Fat Burning Spray: Why You Should Never Use Them for Weight Loss Goals

Fat Burning Spray: Why You Should Never Use Them for Weight Loss Goals

We’re all about loving your skin and your body on this site, which is why we will always be honest with you when it comes to things or supplements that work, and those that don’t work.

But, while we celebrate that the best women come in all shapes and sizes, and that what looks strong on one person may not look so on another, we also understand that there may be times in your life when you want to lose weight in order to achieve a healthier body composition.

You are not alone in this. According to Bupa Global research, 65% of people worldwide have been on at least one diet in the last five years. Looking specifically at the United Kingdom, that figure rises to nearly two-thirds.

The good news is that we’re here to help you along the way and ensure you approach any weight loss in a balanced and healthy manner.

That means no unsustainable quick fixes, like weight loss sprays, which appear to be causing quite a stir on social media.

Because, simply put, They. Do. Not. Work.

Continue reading to find out why.


A weight loss spray is essentially a mouth spray that contains active ingredients that are thought to aid in weight loss. Squirting them into the mouth allows these ingredients to be quickly absorbed by the thousands of capillaries (tiny blood vessels) that lie just beneath the skin’s surface. And why would that be beneficial? Because they avoid the acidic and hostile environment of your stomach and do not require metabolization by the liver. It is believed that this makes them more effective and efficient at assisting you in losing excess weight.

Fat Burning Sprays are also often used in conjunction with other weight loss methods such as dieting or exercise. The active ingredients found in most weight loss products are primarily ephedrine, synephrine and caffeine. These are generally natural substances that have been used for centuries in traditional Chinese herbal medicine and western-style over-the-counter medicines.

Their use is not limited to weight loss applications, however; they can also be found in other types of medications like asthma inhalers, cold preparations, muscle relaxants and heart medication. We didn’t do a study on any of these products, but we did find that many of the weight loss supplements contain ephedrine, caffeine and synephrine in varying amounts.

The idea is that one will help reduce your appetite while the other may speed up metabolism and help burn more calories. Some also claim to provide energy, pain relief, improved moods and more as well. In general they are considered safe for use; however, we always recommend consulting with your doctor before trying them.



They are thought to deliver active slimming ingredients directly to your body, as previously stated. We know what you’re thinking: what exactly are these weight-loss miracles?

Consider tamarind, which is thought to suppress appetite; caffeine, which is thought to increase metabolism; and green tea, which is thought to help reduce belly fat.

Take note of the key word in the previous sentence: believed.

“Although there is research into the effectiveness of sprays as a method of administering medicine,” says Dr Aria, Behaviour Change Psychologist and Creator of the F.I.T. Method, “there is an absence of substantiated evidence to support whether they really work.” There have also been no studies to determine the long-term risks associated with using weight loss sprays.”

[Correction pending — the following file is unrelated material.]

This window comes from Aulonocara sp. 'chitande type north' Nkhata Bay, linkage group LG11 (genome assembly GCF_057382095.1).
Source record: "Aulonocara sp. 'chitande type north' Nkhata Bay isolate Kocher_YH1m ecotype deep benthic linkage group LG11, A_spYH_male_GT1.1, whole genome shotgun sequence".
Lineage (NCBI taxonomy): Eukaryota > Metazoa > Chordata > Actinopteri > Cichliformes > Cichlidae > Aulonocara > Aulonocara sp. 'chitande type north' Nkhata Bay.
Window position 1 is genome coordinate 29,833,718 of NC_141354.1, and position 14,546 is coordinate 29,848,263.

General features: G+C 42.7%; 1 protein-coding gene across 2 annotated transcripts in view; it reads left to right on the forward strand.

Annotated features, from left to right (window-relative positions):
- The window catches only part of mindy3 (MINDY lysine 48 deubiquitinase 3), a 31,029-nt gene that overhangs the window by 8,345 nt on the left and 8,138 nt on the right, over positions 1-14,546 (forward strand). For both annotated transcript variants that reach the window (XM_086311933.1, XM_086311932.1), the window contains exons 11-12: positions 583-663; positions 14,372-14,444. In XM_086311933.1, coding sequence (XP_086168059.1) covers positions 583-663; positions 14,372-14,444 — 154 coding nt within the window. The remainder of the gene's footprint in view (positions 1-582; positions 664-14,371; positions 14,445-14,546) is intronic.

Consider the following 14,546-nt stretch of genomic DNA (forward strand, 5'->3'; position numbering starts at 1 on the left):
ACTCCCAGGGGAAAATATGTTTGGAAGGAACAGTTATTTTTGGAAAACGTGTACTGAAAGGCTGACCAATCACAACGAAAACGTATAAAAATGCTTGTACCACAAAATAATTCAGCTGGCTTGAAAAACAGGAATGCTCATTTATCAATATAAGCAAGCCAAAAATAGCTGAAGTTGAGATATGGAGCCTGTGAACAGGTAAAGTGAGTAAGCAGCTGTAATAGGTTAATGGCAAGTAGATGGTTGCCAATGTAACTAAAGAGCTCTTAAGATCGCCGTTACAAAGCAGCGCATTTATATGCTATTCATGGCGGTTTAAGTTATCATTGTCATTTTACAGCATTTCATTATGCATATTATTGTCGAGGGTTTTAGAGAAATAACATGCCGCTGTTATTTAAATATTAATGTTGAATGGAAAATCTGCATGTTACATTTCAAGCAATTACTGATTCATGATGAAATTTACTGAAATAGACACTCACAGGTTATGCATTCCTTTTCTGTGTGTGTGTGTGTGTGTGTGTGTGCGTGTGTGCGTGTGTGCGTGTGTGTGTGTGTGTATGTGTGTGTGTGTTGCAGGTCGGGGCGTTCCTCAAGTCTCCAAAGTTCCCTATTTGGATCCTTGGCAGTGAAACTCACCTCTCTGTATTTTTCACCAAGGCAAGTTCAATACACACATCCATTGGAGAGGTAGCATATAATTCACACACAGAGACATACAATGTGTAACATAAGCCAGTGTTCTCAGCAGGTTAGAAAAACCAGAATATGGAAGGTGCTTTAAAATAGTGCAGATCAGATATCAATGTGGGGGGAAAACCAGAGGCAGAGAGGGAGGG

Over to Dr. Aria.

“I would classify weight loss sprays as a passing fad.” They claim to have the solution to weight loss and weight maintenance, but it is such claims that fuel the diet industry. According to surveys, roughly two-thirds of people who diet end up regaining the weight they lost – and more. Furthermore, the psychological impact of using weight loss sprays is rarely discussed. They send the subconscious message that you can’t lose weight on your own and that you need such a device to make changes, which can have a negative impact on self-esteem and confidence in the long run. This, in turn, can have ramifications in all aspects of your life, from relationships to your career.”

Another reason why fat loss sprays are not a good option is because they don’t address the root cause of weight problems. Sprays are a quick fix solution that rely on highly processed and chemical substances, like caffeine and ephedra, that can be harmful to your health.”I would classify weight loss sprays as a passing fad.” They claim to have the solution to weight loss and weight maintenance, but it is such claims that fuel the diet industry.



First, read the WH guide on how to lose weight effectively, and then try these hacks for combating hunger pangs recommended by a psychologist, nutritionist, and physical therapist. Don’t tell me we never spoil you.

And, because it pays to be prepared when it comes to losing weight well (and without the use of weight loss sprays), here are Dr Aria’s top three tips:

1. Shift your mindset

“Instead of looking for quick fixes, recognize that diets and weight loss sprays are not the answer; in fact, they are the opposite and will hold you back from reaching your weight loss goal, as well as risking making you gain more weight in the long run.”

2. Start very small

“Start with adding a five-minute walk into your routine, or making one meal of the day healthier, or even simply doing 15 star jumps. If you struggle to maintain that change, go smaller. The simpler the behavior, the easier it will be to create the habit.”

3. Enjoy you what you love

“Life is too short to deprive yourself, and omitting certain foods will only make you crave – and eat – them more. Instead, focus on enjoying everything in moderation.”


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